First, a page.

- Picking up the children from school and taking them to different activities and bringing them back.
- Buying them new clothes within a sensible budget – ones that they’ll like.
- Making packed lunches to take to school.
- Arranging the right equipment for school trips and activities.
- Being around for when they’re off sick and I need to work.
You’ll see that some of these are similar to what a nanny or au pair might do, so you’ll have to decide how much overlap with this sort of service you want to provide – you might not want to do the childcare part of this, or you might especially like these elements. The obvious thing that is missing from the lists is cleaning, but think carefully about whether you want to include this as a main part of what you do, as many people in your target market will already have a cleaner and be paying them somewhere around £12 per hour. You want to sell this service as more than a fancy cleaner, and be able to charge more than £12 per hour.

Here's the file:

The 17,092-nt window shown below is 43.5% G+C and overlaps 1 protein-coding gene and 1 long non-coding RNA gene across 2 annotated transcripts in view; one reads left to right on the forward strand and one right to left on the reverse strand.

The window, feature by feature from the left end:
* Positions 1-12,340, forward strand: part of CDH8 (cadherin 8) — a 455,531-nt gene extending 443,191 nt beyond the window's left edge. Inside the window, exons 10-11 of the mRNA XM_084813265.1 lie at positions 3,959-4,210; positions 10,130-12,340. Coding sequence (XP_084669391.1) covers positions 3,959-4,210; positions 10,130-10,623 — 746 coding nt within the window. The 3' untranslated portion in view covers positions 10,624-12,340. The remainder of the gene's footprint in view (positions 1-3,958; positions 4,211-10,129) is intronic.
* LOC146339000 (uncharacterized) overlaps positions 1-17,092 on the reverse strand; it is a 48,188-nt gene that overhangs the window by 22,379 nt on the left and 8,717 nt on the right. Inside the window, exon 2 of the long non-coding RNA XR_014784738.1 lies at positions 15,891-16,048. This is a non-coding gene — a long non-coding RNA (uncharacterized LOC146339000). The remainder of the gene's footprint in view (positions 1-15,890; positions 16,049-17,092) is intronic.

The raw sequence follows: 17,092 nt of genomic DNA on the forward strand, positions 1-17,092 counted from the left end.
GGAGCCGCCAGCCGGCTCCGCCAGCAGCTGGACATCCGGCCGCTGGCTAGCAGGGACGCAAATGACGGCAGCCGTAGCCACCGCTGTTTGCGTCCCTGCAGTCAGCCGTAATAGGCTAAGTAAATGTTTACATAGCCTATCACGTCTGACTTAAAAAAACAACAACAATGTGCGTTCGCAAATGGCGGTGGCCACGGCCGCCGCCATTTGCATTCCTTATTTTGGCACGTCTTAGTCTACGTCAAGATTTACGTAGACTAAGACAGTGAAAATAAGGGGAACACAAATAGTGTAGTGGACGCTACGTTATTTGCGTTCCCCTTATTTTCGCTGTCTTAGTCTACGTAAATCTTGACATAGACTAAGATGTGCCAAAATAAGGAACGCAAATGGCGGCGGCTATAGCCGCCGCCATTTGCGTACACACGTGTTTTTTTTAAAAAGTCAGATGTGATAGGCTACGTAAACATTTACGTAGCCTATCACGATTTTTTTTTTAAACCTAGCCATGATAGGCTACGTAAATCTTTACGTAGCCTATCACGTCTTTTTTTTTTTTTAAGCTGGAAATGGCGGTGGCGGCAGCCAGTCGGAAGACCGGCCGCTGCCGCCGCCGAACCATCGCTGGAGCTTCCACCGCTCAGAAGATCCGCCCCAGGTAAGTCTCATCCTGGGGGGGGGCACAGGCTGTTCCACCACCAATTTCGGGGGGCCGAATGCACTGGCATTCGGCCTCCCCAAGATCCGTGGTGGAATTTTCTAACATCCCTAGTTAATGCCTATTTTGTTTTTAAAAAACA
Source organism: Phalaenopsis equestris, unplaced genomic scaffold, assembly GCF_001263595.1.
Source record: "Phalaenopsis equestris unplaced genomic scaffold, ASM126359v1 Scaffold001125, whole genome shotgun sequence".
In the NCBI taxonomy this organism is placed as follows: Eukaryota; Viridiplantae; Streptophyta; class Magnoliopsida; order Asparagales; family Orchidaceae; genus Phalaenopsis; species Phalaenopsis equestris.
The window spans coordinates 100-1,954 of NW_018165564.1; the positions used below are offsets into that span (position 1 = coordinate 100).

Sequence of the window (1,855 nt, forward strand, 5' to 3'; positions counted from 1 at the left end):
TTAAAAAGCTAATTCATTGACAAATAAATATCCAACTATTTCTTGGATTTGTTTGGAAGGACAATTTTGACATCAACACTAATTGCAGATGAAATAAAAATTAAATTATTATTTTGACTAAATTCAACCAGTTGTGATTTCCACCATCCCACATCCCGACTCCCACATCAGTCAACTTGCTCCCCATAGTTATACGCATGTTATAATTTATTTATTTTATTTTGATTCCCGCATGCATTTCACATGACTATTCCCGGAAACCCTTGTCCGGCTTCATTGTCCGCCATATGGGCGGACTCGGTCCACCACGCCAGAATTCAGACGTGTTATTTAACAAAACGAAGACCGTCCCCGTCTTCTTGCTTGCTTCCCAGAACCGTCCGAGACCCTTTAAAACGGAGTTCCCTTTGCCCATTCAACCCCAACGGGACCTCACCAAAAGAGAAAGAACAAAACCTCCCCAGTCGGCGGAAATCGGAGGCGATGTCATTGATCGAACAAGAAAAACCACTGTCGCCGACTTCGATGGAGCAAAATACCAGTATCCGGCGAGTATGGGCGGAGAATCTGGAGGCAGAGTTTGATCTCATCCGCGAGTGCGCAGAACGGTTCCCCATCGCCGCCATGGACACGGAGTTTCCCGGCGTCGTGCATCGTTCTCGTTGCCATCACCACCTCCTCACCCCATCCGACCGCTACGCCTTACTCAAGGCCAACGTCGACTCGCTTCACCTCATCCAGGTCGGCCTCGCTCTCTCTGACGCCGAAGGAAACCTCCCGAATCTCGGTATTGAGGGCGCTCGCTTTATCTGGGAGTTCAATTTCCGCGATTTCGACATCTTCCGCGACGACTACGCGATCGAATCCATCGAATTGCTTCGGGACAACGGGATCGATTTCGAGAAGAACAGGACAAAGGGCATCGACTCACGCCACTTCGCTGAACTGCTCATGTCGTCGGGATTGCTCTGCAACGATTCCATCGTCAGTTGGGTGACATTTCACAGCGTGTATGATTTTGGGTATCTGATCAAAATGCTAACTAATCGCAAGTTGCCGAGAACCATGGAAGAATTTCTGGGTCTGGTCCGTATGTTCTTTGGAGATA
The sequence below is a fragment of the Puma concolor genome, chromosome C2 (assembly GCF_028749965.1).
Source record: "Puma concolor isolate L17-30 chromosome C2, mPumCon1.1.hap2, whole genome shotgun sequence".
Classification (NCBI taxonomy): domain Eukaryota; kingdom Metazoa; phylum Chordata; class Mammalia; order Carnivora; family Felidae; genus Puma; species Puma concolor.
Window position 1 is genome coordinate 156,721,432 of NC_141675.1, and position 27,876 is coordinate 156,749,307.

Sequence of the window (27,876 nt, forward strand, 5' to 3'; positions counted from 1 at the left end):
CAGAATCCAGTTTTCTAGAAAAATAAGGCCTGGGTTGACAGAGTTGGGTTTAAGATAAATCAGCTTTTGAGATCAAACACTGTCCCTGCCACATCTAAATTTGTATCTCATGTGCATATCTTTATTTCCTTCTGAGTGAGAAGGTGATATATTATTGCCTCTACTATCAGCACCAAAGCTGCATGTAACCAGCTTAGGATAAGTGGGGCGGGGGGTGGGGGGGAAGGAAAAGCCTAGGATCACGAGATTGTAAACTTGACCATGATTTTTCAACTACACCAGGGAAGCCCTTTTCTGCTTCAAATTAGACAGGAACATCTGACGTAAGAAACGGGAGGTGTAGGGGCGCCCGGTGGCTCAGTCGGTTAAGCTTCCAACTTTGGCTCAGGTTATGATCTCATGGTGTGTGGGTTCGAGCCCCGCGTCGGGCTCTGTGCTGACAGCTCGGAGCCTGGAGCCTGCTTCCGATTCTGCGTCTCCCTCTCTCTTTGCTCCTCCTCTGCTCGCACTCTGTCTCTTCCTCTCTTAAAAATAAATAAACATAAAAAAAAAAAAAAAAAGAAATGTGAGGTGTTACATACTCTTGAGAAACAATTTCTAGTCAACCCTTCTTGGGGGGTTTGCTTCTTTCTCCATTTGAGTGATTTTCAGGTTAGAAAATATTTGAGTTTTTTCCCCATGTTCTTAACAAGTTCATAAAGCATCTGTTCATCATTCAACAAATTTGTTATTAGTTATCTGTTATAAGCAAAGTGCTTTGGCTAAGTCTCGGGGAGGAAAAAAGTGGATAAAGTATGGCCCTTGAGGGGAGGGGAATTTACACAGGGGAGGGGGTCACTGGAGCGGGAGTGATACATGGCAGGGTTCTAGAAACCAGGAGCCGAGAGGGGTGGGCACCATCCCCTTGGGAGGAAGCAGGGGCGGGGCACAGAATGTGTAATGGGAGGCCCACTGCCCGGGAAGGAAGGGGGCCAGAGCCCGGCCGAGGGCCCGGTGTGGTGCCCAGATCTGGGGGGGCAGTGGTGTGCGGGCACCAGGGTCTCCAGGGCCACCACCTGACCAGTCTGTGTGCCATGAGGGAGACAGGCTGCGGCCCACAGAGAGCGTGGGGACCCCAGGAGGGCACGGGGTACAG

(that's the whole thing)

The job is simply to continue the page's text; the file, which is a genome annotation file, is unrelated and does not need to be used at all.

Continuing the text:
How much does this cost to get going?
You could start up this business with nothing more than your address book, a phone and some business cards. You’ve probably already got the first two, so you can get a beautiful set of Moo.com cards for £13.
My plan would be to get going with some calls to ask people if they know anyone who is busy, has some money and needs a second wife/life organiser. And while I was waiting for the customers to build up, I would put some ads on Gumtree or your local equivalent and then set up a simple website so people could find me online. Maybe add in a bit of business networking and you could build up some regular clients pretty quickly.
You might need to drive to your clients, if you live in a rural area, but if you’re in a city, you could definitely do this by public transport, cycling or walking. Top tip – get an electric bike.
Who is this good for?